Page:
Robert Milton, Chief Executive of the airline, commented, 'Clearly, while not our preferred course of action, this filing is necessary to allow Air Canada to make the required changes to compete effectively.'
Cathay Pacific has been one of the carriers most severely affected by the outbreak of Severe Acute Respiratory Syndrome (Sars). At one point, 42 per cent of its operations were cancelled leading the airline to take out full-page newspaper advertisements in order to reassure passengers about the safety of air travel. The Hong Kong-based carrier pointed out that fresh air flowed continuously into air cabins, while in commercial buildings only 15 per cent of the circulating air was fresh, the rest being recycled.
Brazilian carrier Varig lost its President, Manuel Guedes, in April. Guedes, who only took over the role in August, said he was leaving the company after having prepared the restructuring process. He is said to disagree with plans to merge Varig with rival TAM.
Gulf Air says it will resume flights to Sydney, Australia from Bahrain following meetings between Australian and Bahraini authorities. The carrier withdrew the service in March last year. Air India is also said to be considering reintroducing flights to Australia within the next few years. 'It's on the cards but at the moment nothing can be confirmed,' said Geeta Kapour from Air India.
US carrier, Delta, has extended a code-share deal with SNCF French Rail, allowing passengers arriving in Paris on Delta flights to travel onwards to Montpellier, Marseille, Nimes and Valence on the French rail network. These new destinations are in addition to eight rail network destinations currently offered to passengers wanting to travel to different areas in France.
The Israeli government has warned that El Al Airlines could face bankruptcy if plans to privatise the carrier are put on hold. Avigdor Lieberman, the country's Transport Minister, said plans to sell off an initial 49 per cent of the carrier should go ahead despite the gloomy conditions in financial markets and the aviation industry. The final decision rests with the legal underwriters of the deal.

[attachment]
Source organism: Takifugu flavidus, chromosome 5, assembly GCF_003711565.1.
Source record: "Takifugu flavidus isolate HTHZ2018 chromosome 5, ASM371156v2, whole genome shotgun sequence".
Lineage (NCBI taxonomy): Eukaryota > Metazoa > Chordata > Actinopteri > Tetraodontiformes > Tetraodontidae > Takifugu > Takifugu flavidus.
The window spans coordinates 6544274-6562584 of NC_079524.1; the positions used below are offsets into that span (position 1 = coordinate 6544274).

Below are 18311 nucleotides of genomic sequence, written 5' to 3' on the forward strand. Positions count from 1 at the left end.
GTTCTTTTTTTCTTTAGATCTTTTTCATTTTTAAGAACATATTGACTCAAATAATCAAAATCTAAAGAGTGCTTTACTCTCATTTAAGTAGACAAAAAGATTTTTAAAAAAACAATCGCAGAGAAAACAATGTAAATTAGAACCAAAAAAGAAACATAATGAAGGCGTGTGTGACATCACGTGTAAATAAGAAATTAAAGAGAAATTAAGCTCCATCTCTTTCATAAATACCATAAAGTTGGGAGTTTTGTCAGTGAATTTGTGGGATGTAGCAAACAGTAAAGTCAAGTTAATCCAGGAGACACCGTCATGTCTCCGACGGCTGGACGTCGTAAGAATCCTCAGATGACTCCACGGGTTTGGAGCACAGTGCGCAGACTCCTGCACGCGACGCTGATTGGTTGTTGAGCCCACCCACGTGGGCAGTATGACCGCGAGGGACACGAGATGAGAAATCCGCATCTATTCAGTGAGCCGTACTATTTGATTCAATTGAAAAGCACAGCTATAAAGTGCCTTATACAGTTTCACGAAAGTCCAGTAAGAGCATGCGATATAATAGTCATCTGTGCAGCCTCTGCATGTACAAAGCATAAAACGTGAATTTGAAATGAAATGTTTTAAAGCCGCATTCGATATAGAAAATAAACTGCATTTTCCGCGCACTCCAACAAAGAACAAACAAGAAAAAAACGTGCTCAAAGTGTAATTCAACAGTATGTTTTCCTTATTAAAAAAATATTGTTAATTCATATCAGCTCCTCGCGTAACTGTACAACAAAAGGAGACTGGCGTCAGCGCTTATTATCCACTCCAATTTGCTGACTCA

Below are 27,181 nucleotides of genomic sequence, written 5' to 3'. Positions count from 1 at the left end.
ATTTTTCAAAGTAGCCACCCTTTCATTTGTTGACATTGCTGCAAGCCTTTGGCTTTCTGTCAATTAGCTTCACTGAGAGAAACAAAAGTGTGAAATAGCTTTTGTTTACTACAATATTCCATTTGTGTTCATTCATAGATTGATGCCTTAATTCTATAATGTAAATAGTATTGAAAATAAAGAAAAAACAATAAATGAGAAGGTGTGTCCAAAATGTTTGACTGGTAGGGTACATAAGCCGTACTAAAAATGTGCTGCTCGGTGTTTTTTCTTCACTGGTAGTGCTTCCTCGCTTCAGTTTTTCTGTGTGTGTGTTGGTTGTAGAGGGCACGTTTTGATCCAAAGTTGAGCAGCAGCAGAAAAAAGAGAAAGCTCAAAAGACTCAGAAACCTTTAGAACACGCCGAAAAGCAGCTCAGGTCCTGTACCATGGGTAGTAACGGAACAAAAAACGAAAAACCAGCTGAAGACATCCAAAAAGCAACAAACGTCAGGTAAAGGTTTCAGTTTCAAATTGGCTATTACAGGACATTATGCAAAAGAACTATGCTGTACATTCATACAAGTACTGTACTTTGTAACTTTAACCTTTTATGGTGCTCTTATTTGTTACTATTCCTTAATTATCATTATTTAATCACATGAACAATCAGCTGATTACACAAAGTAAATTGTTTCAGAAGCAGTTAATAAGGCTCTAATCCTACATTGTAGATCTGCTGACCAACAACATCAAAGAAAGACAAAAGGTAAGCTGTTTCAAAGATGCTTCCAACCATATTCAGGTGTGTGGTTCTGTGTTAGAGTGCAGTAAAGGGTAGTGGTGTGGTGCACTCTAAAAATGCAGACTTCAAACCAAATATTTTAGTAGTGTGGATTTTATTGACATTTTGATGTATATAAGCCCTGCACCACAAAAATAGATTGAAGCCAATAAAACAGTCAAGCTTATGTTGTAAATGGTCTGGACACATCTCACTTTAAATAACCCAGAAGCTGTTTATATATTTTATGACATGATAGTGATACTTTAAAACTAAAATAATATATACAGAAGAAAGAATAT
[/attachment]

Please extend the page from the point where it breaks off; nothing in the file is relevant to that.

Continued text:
Continental Airlines, Delta Air Lines and Northwest Airlines in the USA have been given the go-ahead over their proposed alliance. In a joint statement, the carriers said the agreement from the Department of Transportation would bring consumers lower fares, better service and a wider range of destinations on offer. It will also mean competitive advantages for the US carriers, which have all been badly affected by the challenges of the current operating environment.
Australia's Qantas has said it will push ahead with proposals to take a 22.5 per cent stake in Air New Zealand, despite resistance from competition authorities. 'The future for Air New Zealand without the proposed alliance would involve the inevitable contraction of its international operations,' warned Qantas Chief Executive, Geoff Dixon.
Virgin Express would like to set up a low-cost operation from Paris' Orly Airport. A spokesperson for the carrier said, 'Virgin Express believes that the large Paris market, currently starved of 'value for money' fares, will allow Virgin Express significant opportunities to expand.' The airline is currently seeking additional slots at the airport.